It was also in this conversation that Jesus entrusted this woman with information He hadn’t publicly revealed to anyone else.  Jesus revealed to her that He was the long-promised Messiah.  He was God in the flesh on a mission to rescue lost humanity, and He would be happy to welcome her into His kingdom and family.

 It’s such a beautiful account to read.  The first person Jesus entrusted this information to was a woman, and she went and told her entire community.

 We see a similar pattern taking place after Christ’s resurrection as well.  Who were the first people to witness His resurrection?  Who were the first people to testify to His victory over death?  Scripture tells us this revelation was entrusted to several women.

Now after the Sabbath, toward the dawn of the first day of the week, Mary Magdalene and the other Mary went to see the tomb. And behold, there was a great earthquake, for an angel of the Lord descended from heaven and came and rolled back the stone and sat on it. His appearance was like lightning, and his clothing white as snow. And for fear of him the guards trembled and became like dead men. But the angel said to the women, “Do not be afraid, for I know that you seek Jesus who was crucified. He is not here, for he has risen, as he said. Come, see the place where he lay. Then go quickly and tell his disciples that he has risen from the dead, and behold, he is going before you to Galilee; there you will see him. See, I have told you.” So they departed quickly from the tomb with fear and great joy, and ran to tell his disciples. And behold, Jesus met them and said, “Greetings!” And they came up and took hold of his feet and worshiped him. 10 Then Jesus said to them, “Do not be afraid; go and tell my brothers to go to Galilee, and there they will see me.”  (Matt. 28:1-10)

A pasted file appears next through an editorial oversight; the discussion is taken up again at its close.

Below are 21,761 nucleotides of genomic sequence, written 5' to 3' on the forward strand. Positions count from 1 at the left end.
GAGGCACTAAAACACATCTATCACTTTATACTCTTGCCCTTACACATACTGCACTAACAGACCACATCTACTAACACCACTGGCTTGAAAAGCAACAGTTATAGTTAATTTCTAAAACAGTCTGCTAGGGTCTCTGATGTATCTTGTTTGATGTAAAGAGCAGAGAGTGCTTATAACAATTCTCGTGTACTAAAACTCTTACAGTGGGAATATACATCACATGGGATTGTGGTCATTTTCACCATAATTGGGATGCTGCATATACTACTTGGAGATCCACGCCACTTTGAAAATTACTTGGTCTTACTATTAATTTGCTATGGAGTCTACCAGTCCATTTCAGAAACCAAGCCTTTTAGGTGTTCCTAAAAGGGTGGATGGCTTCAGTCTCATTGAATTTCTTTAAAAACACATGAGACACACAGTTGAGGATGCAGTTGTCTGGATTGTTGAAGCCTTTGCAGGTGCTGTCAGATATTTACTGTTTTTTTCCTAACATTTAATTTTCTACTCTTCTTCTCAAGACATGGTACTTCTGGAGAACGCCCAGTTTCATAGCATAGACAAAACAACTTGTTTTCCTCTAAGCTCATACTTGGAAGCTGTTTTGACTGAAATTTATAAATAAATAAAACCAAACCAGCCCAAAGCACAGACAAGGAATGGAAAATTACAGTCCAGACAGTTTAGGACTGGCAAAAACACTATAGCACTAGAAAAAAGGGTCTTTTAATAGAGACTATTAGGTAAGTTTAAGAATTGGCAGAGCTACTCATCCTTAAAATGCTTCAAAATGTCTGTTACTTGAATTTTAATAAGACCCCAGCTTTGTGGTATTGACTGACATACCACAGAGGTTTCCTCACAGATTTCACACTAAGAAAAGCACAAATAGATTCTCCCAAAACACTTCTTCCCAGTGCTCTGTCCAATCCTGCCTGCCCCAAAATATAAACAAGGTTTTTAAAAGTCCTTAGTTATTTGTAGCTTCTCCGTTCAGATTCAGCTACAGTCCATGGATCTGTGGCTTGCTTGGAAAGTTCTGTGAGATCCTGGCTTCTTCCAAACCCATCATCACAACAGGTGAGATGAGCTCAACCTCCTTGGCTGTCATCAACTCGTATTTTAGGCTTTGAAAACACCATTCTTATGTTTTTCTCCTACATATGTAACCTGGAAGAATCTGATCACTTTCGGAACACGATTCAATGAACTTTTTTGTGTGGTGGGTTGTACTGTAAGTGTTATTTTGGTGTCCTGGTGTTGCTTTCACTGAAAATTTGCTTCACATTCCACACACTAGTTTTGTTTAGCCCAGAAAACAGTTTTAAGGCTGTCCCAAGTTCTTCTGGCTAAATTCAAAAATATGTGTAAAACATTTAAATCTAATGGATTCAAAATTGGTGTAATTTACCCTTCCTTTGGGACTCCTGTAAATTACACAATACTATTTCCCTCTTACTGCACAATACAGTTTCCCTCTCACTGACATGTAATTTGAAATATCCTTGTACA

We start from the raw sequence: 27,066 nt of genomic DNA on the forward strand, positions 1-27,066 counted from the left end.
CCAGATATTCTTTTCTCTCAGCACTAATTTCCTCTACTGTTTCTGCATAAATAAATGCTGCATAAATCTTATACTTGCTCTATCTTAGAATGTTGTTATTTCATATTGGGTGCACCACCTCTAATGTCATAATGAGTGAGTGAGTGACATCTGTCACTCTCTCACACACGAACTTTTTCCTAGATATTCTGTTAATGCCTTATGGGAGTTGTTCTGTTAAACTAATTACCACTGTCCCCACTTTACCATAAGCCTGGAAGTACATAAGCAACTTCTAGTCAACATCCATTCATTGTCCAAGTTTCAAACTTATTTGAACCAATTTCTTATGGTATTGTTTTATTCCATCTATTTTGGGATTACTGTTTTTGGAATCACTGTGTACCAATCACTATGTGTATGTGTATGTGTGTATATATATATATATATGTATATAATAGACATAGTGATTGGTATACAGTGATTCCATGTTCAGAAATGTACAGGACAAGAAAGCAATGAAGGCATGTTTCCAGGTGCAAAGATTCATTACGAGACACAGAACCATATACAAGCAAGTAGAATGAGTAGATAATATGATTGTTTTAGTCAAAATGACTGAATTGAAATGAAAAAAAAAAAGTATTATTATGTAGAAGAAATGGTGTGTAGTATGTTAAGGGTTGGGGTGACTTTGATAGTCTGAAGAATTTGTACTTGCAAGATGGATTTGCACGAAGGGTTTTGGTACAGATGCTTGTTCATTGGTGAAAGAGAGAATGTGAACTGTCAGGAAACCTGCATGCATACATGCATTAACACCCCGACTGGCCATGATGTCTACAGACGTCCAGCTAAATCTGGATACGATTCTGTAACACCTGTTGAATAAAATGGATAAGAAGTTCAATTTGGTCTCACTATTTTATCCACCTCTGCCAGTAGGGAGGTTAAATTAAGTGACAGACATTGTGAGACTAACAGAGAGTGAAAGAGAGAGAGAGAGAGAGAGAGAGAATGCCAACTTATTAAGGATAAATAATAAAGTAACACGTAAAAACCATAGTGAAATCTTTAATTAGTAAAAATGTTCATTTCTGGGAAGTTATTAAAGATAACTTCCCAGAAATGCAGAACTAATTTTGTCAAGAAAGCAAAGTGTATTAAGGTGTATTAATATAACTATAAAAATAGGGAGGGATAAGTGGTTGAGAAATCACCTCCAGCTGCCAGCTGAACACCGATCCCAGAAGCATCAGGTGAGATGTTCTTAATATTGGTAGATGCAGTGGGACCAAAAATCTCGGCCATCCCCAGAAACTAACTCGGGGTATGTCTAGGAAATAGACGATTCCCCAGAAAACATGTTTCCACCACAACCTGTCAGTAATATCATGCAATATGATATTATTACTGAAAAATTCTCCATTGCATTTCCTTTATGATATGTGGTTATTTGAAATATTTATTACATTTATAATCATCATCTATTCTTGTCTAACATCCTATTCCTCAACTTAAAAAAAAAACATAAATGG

The ironic commonality regarding the account of the woman at the well in John 4, and the account of the women at the tomb in Matthew 28 is that in the time period when these events took place, women were not considered credible witnesses in a court of law.  Yet it was to women that Jesus first entrusted the message of His messianic identity and His resurrection.  What a beautiful picture of the love of Christ for the women He created in His image!  What a beautiful example of His desire to honor these women whom He called to be part of His eternal family!


For Christ’s glory, the church is called to honor and value women.

“For as many of you as were baptized into Christ have put on Christ. 28 There is neither Jew nor Greek, there is neither slave nor free, there is no male and female, for you are all one in Christ Jesus. 29 And if you are Christ's, then you are Abraham's offspring, heirs according to promise.”  (Gal. 3:27-29)

 One of the hardest things for new Christians to do is to give up the former way they used to think.  When our minds were darkened and we didn’t understand God’s way of seeing things, we lived in the futility of our thinking.  We compartmentalized people in ungodly ways.  We valued some categories of people over others, and we typically made that determination by honoring those who were most similar to us while denigrating those who were different in some way.